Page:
A couple of weeks ago, I told a story from my childhood about cleaning my room. You’ll remember that my mother had sent me to my room with the command to remain in there until I had cleaned it to her satisfaction. Here is another such story.
I was tidying the room as instructed. I was organizing the shoes in my closet when I realized that one pair of shoes was not there. I had left them in a room on the other end of our house. This placed me on the horns of a dilemma. Kid logic told me that I had to have those shoes if I were truly to organize my belongings, but I wasn’t allowed to leave my room. What to do! I decided I had to have those shoes. I poked my head out the door to see where my mother was. No sign of her. So I tiptoed down the hall, through the living room, and into the other wing of the house (someday, I’ll have to explain this rather odd and large house—that’s a story for another day). No one had seen me! Whew! Relieved, I put the shoes on my feet (the easiest way to transport them) and hurried back to my room. This time, I abandoned stealth in favor of speed, tearing down the hall and into the living room. As I rounded a bend, my ankle twisted on the wedged heel of shoe and I fell head first into a sofa. I did not hit the soft cushioned side of the sofa. No, my forehead collided with the corner on the back of it. No longer afraid of being discovered, I screamed. My mother and sister came running. My mother knelt beside me and took my head in her hands. My sister, who hadn’t had a good look, said, “Oh, she just bumped her head.”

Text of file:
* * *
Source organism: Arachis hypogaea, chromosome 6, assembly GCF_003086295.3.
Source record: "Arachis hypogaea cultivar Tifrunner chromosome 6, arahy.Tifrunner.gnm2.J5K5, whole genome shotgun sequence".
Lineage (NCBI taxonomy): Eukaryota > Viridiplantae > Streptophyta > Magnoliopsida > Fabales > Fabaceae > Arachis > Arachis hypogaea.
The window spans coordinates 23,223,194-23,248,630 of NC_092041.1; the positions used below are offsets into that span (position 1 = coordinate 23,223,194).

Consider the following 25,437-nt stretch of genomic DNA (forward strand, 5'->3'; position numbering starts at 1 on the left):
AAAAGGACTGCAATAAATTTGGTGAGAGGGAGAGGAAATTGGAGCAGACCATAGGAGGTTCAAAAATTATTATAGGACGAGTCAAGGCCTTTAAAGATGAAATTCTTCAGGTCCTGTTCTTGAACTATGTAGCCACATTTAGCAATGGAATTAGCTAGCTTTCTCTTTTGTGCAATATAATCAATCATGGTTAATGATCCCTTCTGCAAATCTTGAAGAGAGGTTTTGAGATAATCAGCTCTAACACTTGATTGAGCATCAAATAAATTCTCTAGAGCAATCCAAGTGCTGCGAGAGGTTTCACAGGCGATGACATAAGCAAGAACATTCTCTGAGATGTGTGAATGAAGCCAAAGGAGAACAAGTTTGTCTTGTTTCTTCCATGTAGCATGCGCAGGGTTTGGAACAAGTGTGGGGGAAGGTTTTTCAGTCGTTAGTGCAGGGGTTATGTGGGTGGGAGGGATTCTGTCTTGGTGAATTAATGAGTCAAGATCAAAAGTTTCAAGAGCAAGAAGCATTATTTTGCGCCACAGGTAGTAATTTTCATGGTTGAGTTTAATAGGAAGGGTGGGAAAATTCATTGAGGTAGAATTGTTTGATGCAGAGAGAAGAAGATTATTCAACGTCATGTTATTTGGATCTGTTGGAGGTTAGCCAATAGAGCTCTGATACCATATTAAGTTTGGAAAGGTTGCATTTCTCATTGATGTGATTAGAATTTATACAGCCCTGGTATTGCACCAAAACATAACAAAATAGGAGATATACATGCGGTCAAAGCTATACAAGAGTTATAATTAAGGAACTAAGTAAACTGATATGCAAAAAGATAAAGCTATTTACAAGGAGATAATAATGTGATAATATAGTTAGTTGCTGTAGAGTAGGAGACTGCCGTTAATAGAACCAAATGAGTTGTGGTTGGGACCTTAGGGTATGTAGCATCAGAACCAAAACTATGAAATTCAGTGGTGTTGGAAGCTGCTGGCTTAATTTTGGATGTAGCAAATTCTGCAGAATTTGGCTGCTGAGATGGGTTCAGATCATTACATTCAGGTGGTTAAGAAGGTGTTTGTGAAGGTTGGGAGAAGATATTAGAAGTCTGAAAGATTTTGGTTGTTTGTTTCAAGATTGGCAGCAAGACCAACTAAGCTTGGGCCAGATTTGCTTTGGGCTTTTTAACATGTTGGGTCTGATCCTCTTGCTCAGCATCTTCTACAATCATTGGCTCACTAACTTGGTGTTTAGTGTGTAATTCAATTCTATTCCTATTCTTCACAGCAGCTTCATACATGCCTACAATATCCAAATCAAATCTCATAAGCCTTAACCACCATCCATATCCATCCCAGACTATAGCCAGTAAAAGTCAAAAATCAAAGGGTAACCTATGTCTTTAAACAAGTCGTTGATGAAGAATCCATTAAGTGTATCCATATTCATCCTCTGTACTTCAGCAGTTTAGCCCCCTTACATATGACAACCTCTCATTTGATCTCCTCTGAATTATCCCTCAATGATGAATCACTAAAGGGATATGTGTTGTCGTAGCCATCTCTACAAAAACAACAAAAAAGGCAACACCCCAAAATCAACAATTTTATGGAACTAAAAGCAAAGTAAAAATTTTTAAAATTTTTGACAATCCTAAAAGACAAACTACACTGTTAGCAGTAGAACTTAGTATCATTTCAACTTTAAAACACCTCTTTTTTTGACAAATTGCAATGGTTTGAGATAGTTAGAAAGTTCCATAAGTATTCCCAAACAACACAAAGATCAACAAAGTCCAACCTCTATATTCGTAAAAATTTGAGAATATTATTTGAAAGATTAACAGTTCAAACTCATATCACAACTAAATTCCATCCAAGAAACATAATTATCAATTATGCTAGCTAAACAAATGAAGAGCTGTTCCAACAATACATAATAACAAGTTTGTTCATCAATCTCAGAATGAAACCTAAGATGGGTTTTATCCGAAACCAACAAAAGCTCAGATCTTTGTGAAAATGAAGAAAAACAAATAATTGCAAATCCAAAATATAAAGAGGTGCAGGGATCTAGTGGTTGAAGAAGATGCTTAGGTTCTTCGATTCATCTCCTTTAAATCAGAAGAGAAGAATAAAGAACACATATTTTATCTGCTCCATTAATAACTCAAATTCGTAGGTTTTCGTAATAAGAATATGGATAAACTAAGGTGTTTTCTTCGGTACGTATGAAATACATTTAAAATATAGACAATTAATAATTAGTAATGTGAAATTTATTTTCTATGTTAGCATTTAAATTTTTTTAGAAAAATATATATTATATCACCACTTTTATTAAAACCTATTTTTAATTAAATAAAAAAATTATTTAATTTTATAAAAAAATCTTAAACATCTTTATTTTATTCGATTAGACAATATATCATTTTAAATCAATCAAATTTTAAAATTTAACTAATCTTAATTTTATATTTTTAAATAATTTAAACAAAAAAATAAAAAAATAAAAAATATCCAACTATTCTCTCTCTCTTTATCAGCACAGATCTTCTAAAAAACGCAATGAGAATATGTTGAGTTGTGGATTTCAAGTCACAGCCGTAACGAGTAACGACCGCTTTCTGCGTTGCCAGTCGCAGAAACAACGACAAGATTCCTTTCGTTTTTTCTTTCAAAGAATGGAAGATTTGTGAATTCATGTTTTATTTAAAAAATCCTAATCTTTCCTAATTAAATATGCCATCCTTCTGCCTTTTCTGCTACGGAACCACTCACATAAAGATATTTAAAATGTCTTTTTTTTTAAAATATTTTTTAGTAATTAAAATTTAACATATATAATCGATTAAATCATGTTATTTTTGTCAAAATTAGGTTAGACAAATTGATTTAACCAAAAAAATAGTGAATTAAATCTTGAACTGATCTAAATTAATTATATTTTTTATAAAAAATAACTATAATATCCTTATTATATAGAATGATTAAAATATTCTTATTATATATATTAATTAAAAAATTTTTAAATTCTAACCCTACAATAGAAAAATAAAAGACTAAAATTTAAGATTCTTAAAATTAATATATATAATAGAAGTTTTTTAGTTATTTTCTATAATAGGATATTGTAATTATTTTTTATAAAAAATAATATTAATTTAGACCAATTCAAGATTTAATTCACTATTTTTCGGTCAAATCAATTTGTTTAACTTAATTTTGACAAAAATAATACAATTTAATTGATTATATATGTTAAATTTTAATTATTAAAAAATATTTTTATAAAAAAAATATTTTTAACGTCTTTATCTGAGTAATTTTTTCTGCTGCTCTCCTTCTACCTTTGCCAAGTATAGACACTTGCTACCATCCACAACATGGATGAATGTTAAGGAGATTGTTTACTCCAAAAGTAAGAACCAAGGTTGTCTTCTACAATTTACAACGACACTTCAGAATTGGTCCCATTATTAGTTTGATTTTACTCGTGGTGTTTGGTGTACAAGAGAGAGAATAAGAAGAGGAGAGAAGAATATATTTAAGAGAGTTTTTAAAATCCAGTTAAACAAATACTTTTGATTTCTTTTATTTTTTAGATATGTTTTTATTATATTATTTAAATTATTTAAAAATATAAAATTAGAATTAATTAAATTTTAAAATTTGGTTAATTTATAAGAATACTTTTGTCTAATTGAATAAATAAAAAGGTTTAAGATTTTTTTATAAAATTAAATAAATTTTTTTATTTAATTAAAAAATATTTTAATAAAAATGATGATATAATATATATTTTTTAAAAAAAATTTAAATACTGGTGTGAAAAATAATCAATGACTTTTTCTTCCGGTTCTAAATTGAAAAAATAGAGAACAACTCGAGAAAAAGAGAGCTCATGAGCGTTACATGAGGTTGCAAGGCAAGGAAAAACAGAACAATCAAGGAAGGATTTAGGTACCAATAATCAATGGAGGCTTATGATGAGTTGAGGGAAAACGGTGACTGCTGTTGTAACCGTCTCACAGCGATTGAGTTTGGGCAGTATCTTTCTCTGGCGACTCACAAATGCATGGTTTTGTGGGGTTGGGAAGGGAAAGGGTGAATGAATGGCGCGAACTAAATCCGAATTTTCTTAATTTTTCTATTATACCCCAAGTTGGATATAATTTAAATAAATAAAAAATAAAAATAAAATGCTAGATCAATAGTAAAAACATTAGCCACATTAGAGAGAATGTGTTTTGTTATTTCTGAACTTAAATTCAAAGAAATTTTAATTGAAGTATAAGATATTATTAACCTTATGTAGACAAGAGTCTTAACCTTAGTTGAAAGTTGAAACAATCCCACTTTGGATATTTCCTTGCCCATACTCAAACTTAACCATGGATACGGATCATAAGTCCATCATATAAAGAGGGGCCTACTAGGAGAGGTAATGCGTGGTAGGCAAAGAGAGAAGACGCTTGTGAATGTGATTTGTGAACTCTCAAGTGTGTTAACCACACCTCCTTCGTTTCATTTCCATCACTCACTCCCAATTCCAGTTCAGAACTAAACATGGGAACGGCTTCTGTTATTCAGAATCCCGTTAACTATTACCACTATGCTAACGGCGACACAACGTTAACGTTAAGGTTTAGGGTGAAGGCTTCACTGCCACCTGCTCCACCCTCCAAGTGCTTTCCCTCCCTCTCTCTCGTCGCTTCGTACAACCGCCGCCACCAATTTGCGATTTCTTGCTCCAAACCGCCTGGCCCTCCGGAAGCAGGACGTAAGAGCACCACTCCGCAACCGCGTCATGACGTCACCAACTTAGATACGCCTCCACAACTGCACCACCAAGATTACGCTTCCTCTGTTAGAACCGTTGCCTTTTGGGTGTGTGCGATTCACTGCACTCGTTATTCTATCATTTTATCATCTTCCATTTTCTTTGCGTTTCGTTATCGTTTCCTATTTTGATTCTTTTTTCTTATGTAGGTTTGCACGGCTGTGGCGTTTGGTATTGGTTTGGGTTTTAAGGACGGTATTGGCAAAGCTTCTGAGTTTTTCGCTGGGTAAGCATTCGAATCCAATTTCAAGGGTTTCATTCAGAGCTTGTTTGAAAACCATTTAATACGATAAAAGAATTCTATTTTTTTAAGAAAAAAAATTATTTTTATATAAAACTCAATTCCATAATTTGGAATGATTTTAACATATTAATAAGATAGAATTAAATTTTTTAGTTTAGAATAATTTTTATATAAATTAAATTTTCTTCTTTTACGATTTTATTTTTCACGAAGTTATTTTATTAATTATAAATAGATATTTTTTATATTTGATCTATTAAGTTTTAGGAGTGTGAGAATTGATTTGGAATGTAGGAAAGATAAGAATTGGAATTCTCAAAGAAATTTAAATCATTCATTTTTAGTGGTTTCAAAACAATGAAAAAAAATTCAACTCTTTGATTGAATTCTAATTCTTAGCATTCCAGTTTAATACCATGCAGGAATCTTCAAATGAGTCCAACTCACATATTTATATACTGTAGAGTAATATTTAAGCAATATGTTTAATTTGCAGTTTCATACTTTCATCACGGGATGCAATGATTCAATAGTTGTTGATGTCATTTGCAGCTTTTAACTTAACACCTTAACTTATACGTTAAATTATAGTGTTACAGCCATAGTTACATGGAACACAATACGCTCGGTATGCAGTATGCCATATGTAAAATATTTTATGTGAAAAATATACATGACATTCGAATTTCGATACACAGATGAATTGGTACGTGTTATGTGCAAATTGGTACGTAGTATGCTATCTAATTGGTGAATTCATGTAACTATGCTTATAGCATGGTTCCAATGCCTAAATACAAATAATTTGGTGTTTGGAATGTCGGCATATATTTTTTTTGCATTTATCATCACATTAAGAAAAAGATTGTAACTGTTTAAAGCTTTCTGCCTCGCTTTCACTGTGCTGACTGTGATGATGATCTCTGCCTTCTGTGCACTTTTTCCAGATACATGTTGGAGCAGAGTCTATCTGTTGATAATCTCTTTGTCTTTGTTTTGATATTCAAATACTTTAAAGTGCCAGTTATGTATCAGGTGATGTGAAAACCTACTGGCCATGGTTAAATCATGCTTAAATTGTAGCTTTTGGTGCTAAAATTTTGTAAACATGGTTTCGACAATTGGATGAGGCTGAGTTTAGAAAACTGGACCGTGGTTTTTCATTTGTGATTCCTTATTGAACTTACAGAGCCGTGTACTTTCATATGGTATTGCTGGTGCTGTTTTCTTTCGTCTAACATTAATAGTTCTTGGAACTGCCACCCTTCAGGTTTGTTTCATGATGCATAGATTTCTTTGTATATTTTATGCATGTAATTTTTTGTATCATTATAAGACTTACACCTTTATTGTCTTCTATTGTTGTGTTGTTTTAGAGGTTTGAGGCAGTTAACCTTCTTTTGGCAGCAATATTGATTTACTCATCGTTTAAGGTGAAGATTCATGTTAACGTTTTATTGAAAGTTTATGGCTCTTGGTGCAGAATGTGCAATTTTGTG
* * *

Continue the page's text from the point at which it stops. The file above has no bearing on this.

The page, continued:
But my mother pushed my bangs off my forehead and said, “No, she’s got a really big bump here!” She gently led me to the kitchen where she set me up with an ice pack.
It turned out to be one of the more significant injuries of my childhood. A large lump with two purple gashes across it rose over my right eye. Soon the eye had a bit of blood in the outer corner and a blackened bruise developed under the eye. I brought it to show-and-tell at school. I remember my delight as my classmates in third grade recoiled and shuddered when I lifted my bangs to reveal the gruesome injury. It. Was. Awesome.